Gorsuch is best known nationally for taking the side of religious organizations that opposed parts of the Affordable Care Act that compelled coverage of contraceptives. In one of those cases, Burwell vs. Hobby Lobby Stores, he wrote of the need for U.S. courts to give broad latitude to religious beliefs.
“It is not for secular courts to rewrite the religious complaint of a faithful adherent, or to decide whether a religious teaching about complicity imposes ‘too much’ moral disapproval on those only ‘indirectly’ assisting wrongful conduct,” he noted in a concurring opinion.
The Supreme Court later ruled in favor of Hobby Lobby, which now is not required to subsidize birth control that it finds objectionable.
Gorsuch also has written against euthanasia and assisted suicide, the latter of which Colorado legalized last November. “All human beings are intrinsically valuable and the intentional taking of human life by private persons is always wrong,” he wrote in his 2006 book “The Future of Assisted Suicide and Euthanasia.”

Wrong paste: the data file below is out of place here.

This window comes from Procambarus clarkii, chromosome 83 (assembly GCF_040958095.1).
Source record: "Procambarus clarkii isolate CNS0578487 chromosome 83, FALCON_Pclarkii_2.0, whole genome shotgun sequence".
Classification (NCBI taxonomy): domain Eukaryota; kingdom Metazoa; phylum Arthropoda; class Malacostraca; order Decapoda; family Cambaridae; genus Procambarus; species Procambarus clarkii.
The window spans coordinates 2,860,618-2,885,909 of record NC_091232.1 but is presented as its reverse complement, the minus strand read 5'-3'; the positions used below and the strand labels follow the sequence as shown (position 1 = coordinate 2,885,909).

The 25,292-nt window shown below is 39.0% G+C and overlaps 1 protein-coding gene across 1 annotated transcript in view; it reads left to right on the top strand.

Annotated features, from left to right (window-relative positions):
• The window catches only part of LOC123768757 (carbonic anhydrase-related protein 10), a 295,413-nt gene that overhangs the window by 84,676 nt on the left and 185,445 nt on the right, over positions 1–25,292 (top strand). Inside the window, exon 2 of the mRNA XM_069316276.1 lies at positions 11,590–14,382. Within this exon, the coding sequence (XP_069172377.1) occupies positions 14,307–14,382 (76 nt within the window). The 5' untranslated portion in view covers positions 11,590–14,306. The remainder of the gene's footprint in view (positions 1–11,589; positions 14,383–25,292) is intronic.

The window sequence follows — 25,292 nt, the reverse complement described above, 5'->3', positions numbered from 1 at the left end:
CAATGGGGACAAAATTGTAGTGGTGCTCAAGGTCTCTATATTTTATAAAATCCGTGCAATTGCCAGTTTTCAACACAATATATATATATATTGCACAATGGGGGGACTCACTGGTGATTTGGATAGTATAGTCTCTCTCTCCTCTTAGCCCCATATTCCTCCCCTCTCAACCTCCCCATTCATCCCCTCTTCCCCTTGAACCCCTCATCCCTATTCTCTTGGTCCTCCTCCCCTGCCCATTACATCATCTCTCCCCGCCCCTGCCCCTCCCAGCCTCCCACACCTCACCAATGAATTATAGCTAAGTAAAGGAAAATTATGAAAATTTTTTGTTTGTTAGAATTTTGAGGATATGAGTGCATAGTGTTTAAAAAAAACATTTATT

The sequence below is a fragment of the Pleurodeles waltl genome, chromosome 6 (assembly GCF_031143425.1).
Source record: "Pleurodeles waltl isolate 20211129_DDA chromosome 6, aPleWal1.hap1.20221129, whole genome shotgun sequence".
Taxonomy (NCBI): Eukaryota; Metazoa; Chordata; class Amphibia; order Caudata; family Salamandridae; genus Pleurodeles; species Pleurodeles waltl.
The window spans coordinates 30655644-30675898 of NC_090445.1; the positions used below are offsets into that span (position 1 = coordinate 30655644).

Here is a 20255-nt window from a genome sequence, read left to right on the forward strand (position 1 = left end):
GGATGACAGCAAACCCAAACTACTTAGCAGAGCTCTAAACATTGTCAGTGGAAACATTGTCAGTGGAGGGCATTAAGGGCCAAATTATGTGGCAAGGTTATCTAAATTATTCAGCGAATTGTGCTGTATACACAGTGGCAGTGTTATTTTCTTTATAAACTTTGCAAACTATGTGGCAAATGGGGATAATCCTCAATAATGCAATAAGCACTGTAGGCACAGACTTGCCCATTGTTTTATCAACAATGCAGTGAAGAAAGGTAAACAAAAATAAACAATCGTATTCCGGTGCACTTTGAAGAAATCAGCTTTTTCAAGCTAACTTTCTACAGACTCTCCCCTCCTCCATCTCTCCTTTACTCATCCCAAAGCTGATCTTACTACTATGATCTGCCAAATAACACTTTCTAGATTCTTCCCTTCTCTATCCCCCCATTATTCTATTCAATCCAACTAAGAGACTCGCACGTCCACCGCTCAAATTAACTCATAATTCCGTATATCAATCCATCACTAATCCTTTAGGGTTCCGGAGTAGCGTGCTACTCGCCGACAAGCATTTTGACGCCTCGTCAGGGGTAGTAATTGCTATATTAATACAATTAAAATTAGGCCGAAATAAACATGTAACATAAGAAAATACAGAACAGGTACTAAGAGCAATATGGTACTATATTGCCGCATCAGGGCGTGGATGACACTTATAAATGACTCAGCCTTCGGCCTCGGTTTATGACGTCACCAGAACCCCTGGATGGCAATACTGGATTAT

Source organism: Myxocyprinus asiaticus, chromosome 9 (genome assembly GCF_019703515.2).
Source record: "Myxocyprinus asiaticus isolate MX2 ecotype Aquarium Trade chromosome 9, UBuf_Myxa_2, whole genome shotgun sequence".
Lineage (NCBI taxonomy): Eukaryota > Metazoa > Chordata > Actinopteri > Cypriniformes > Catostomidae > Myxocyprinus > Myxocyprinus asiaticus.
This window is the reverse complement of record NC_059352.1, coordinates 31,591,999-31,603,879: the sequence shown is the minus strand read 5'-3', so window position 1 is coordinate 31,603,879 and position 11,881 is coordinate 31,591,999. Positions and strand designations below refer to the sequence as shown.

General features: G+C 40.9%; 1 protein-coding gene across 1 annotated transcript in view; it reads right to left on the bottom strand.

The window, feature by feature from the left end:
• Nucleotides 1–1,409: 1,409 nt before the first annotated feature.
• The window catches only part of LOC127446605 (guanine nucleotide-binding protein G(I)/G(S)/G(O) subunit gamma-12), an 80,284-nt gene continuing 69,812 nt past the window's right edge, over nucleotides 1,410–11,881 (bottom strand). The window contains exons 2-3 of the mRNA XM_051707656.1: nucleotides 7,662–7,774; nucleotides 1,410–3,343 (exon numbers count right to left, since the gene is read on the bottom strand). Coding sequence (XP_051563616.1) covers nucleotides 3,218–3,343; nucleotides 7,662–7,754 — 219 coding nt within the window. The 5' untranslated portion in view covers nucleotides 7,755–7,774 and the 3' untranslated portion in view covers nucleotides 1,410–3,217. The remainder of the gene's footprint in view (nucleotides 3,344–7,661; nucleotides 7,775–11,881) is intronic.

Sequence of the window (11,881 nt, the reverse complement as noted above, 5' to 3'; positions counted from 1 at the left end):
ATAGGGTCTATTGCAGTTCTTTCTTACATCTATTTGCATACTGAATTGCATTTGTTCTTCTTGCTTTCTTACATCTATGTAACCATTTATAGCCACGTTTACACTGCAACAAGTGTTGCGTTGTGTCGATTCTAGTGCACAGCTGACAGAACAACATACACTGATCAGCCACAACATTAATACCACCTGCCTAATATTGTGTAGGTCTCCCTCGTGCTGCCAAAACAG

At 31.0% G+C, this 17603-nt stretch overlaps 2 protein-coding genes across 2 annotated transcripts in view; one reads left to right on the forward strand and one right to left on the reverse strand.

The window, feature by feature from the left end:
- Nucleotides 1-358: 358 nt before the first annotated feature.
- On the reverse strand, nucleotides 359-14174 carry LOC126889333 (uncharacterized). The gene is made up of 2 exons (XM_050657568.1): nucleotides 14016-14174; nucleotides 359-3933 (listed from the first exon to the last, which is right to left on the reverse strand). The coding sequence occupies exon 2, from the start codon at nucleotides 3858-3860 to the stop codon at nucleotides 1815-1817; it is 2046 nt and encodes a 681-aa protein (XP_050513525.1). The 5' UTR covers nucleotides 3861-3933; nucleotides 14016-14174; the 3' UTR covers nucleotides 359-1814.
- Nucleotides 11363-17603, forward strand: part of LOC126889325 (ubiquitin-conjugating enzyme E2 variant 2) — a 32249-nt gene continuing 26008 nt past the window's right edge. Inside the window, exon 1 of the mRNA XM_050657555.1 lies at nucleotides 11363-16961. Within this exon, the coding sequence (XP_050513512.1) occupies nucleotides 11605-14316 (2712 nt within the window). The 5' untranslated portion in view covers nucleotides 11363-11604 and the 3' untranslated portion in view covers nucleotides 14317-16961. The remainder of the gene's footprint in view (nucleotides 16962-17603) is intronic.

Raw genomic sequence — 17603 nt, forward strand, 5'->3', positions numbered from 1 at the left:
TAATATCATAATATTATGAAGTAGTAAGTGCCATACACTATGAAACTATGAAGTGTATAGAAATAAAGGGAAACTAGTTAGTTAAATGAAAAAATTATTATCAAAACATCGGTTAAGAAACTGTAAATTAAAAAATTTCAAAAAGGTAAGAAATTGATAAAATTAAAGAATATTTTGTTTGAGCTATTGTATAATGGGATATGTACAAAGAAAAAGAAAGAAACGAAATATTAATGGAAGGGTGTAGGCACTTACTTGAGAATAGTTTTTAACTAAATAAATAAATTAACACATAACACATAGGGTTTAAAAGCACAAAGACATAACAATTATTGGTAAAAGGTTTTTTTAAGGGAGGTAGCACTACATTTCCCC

Gorsuch’s published works show conservative leanings. In a 2005 article in the National Review, Gorsuch argued that “American liberals have become addicted to the courtroom, relying on judges and lawyers rather than elected leaders and the ballot box, as the primary means of effecting their social agenda.”
Whatever else is going on, this is the key reason why this nation was blessed last November 8.